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This Is Auburn Auburn University Libraries LibGuides

Research Impact

Use this guide to help you understand how you can measure and broaden your research impact.

Librarian

Nancy Noe's picture
Nancy Noe
Contact:
334.844.1774

What is impact?

What is research impact?

Research impact is the demonstrable contribution that excellent research makes to society and the economy. Impact embraces all the extremely diverse ways in which research-related knowledge and skills benefit individual, organisations and nations.

Impact describes the reach and influence of a scholar's work. Assessment of impact attempts to reconstruct the value you have given back to the community by examining things such as ...

  • How many scholars have continued the conversation by citing your articles?
  • Who is citing your articles?
  • What kinds of outcomes has your research led to? Have people built better protocols, instrumentation, or practice based on work you have done?
  • Who is noticing you? Have you given presentations to the government? To your local community?
  • What kind of impact have you had on your advisees? What impact has your advisor had on you?

Impact is a complicated landscape, but it begins with you: your research, your relationships, and your outcomes. In this LibGuide, we will provide you with tools that can help you create your own personal branding and evaluate the performance of you, your department, or your research group.

Why is research impact important?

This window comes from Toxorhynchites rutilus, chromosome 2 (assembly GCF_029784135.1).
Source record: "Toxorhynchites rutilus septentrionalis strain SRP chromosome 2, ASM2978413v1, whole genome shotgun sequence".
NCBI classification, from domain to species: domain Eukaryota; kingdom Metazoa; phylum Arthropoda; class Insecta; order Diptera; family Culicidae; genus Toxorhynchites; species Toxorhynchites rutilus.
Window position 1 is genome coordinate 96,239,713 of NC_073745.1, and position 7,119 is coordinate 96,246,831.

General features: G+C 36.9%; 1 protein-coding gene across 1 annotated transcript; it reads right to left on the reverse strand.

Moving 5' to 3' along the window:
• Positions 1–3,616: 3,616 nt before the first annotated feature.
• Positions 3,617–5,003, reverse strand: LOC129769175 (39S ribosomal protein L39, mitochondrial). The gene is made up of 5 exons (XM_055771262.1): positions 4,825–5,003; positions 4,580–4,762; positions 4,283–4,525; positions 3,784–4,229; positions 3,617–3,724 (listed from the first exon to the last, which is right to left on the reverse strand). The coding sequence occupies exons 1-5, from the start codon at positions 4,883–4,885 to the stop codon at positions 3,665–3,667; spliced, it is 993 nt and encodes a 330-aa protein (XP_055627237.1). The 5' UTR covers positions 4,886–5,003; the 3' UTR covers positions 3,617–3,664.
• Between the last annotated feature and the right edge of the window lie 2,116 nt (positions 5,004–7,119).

There are several reasons to measure your research impact:

  • Support applications for tenure or promotion
  • Justify requests for grants and other funding
  • Quantify, and determine how their research is being used
  • Identify other researchers or institutions that are using their work
  • Identify other researchers and/or potential collaborators in their field.

 Considerations/Limitations

  • Each measure and tool has advantages and disadvantages
  • Citations take time to accrue
  • Citation comparisons are only meaningful if comparing similar things -- researchers in the same field of research at similar career stages
  • The raw count of citations and analyses depend on database content:
    • No database lists all publications. Even the 3 main sources (Web of Science, Scopus and Google Scholar) vary substantially in content.
    • Journals are the predominant publication type in databases. Inclusion of other publications e.g. books, book chapters, conference papers and theses is improving.
    • Journal coverage in Scopus is more comprehensive than Web of Science for the Humanities and Social Sciences.
    • In Scopus, citation data only extends back to 1996 for all disciplines, so will undervalue impact of long-standing researchers.
  • Bibliometrics are best suited to the Health and Physical Science disciplines because these disciplines are dominated by international, peer-reviewed journals published in English.
  • Bibliometrics are less suited to Social Sciences and Humanities research. Researchers in these fields often publish in books and conference proceedings and thus less likely to be included by the major sources. Any 'cited by' numbers in these disciplines are also likely to be lower because readership is more limited, there are fewer researchers in these disciplines, research often has a local focus and may be published in a local (non-English) language.